In a word, Debora Geary’s A Modern Witch is charming (pun intended). It’s particularly charming for those smitten by tales of witches living among mere mortals, like Macbeth and Harry Potter, especially if the reader also happens to like Chick Lit. The story begins with a 28-year-old woman stumbling upon the fact that she may be a witch after meeting a group of witches in an online chat room. This group of witches, concerned about the possibility of an untrained witch on the loose in Chicago, dispatch a male witch (not called a wizard) to assess whether the young woman is indeed magical. So, a handsome, powerful man meets an equally (or more) powerful, attractive woman and, as it turns out, they’re not meant to be together. I love that deviation from the typical Chick Lit script. Overall, it’s a light, humorous story with likeable characters. I look forward to seeing what happens to them next in this series.
I found Geary’s brief references to the past persecution of witches interesting. At one point, in response to a question about whether men can be witches, a character responds by saying, “Many of history’s most talented witches are men. The world fears a powerful woman most, so it’s women who have been most noticed, and most hunted.” Scholarship on the history of witchcraft in early modern Europe and in colonial America has established that, while men outnumbered women as the subjects of some witch-hunts, the vast majority of those persecuted for perceived witchcraft were women. As Edward Bever, a historian of early modern Europe, writes, “While in some regions and certain trials men predominated, overall women constituted 80% of the people tried.” In colonial America’s Salem witch trials (1692-1693), which happened after a group of girls claimed that witches had tortured them, women outnumbered men among those convicted of witchcraft. Fourteen women and five men were hanged, and an additional eight women were convicted but not executed. A man was also pressed to death.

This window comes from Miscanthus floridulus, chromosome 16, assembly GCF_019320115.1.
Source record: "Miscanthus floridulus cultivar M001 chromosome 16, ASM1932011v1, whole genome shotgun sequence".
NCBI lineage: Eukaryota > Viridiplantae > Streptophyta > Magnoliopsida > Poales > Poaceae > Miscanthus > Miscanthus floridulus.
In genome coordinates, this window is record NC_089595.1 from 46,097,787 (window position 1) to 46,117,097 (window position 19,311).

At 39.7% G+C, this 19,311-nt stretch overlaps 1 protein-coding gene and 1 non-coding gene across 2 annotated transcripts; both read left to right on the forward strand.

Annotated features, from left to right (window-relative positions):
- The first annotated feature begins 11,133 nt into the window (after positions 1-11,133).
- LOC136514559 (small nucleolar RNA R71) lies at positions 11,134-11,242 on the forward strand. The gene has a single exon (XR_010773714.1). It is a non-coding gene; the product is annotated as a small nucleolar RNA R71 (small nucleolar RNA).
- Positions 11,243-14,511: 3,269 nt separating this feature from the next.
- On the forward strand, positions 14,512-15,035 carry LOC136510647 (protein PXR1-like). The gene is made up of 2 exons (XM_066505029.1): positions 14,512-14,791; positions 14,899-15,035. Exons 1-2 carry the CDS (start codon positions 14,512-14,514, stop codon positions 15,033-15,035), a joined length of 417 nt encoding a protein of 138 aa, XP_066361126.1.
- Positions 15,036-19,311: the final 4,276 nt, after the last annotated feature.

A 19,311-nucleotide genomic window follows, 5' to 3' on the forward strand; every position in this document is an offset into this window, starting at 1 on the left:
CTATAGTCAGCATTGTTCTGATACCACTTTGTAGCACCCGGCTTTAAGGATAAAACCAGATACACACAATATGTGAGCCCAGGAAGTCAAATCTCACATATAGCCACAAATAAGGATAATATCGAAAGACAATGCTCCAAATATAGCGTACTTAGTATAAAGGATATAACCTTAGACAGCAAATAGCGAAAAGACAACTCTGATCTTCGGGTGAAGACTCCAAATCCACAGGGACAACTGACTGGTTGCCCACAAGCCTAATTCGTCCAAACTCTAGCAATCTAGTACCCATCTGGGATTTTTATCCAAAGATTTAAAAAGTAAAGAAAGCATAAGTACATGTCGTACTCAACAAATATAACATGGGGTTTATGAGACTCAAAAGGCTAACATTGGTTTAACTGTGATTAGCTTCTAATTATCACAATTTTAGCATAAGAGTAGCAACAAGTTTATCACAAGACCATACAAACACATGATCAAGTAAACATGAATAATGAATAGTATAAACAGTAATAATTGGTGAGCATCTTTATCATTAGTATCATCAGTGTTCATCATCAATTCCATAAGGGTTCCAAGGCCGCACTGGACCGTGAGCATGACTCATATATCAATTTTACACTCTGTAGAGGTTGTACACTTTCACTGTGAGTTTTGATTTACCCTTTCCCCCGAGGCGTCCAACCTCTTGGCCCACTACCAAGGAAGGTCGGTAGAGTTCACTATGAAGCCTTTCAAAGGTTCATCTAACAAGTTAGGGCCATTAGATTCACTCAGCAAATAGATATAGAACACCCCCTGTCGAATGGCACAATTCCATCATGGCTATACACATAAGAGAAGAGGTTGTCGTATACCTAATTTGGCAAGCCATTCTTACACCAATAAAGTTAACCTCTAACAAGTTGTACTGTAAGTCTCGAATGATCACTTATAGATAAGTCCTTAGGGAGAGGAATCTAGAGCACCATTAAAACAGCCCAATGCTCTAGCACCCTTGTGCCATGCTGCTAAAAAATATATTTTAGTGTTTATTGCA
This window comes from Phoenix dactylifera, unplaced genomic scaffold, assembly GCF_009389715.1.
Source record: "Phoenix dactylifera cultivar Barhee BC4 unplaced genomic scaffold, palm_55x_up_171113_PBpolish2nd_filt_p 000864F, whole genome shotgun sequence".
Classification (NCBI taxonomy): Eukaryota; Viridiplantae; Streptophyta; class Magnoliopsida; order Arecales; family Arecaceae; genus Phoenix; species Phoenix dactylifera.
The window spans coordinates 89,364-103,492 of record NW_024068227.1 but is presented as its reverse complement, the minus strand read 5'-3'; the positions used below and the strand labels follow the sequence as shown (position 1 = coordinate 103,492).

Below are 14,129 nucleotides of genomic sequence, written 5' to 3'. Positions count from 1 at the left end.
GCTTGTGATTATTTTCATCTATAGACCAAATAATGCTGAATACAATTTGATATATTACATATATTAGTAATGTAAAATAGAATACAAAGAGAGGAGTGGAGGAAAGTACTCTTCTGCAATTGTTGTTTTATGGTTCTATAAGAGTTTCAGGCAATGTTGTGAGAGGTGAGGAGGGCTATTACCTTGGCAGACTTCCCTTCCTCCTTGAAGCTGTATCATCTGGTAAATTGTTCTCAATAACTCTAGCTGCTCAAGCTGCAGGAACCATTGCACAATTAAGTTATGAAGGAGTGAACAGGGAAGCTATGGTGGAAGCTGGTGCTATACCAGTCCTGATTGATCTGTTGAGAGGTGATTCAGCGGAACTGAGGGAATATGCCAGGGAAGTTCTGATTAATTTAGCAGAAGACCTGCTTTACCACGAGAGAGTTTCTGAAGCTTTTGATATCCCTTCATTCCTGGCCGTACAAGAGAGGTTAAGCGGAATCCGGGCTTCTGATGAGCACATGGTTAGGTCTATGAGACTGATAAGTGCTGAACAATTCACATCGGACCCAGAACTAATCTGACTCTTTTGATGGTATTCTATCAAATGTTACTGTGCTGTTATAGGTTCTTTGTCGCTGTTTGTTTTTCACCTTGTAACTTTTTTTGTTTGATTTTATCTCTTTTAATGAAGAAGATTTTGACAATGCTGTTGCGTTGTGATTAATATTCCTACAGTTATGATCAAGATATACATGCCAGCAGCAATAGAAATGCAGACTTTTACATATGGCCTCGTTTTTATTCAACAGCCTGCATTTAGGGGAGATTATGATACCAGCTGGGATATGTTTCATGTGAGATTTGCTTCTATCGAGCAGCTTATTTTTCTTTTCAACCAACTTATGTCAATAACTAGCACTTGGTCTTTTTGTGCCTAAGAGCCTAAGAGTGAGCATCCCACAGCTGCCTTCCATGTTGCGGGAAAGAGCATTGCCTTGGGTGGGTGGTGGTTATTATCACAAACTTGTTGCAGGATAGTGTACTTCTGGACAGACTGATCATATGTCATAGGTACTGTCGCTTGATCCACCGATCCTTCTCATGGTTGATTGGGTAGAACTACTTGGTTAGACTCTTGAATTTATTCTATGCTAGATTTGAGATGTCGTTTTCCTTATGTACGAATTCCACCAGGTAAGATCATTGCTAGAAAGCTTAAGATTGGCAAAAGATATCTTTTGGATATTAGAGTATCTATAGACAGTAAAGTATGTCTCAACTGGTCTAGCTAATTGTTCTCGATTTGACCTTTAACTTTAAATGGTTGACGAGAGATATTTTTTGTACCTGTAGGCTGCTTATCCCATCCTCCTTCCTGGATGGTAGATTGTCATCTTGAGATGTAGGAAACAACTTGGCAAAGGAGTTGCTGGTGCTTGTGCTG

Historians disagree over the reasons why these individuals were accused, pointing to different socioeconomic factors, such as Puritanism, sexism, racism, and classism. Historian Mary Beth Norton, describing the work of Carol Karlsen, Professor Emerita of History and Women’s Studies at the University of Michigan, explains:
Karlsen contends that many accused witches were seen as outspoken trouble-makers (or potentially so) in their communities, thus taking issue with a more common view of the accused as scapegoats for community tensions and fears. Karlsen’s witches often seem to be early protofeminists or at least women who did not act in conventionally feminine ways.
So, these women may have been vilified for breaking traditional gender norms over 300 years ago. I suppose the fact that we no longer execute strong women is a sign that we’ve made quite a bit of progress in three centuries, but I continue to believe that many Americans still view powerful women with suspicion, and the battle over affordable health care reminds me of that fact.
As just about everyone knows by now, President Obama’s Patient Protection and Affordable Care Act passed constitutional muster (for the most part) under the Roberts Court’s interpretation of the US Constitution, meaning that health care reform will finally become a reality by 2014 (if Republicans don’t get their way). Hallelujah! I am thrilled by this long overdue development. I have often wondered whether we would have had a version of health care reform two decades ago, in 1994, if the initiative hadn’t been led by a woman. I remember all too well, despite my tender age at the time, the media’s vilification of Hillary Rodham Clinton and her attempt to give Americans health care. Public opinion of Hillary Clinton plummeted, largely because she did not fit the stereotypical, gendered role of the First Lady. Americans were so suspicious of a First Lady who did not want to babble about china patterns that we decided to stick with our high mortality rate and high healthcare costs rather than give her health care initiative a chance. I would like to say that our view of powerful women has improved since then, but the limited role women continue to play in American politics suggests otherwise.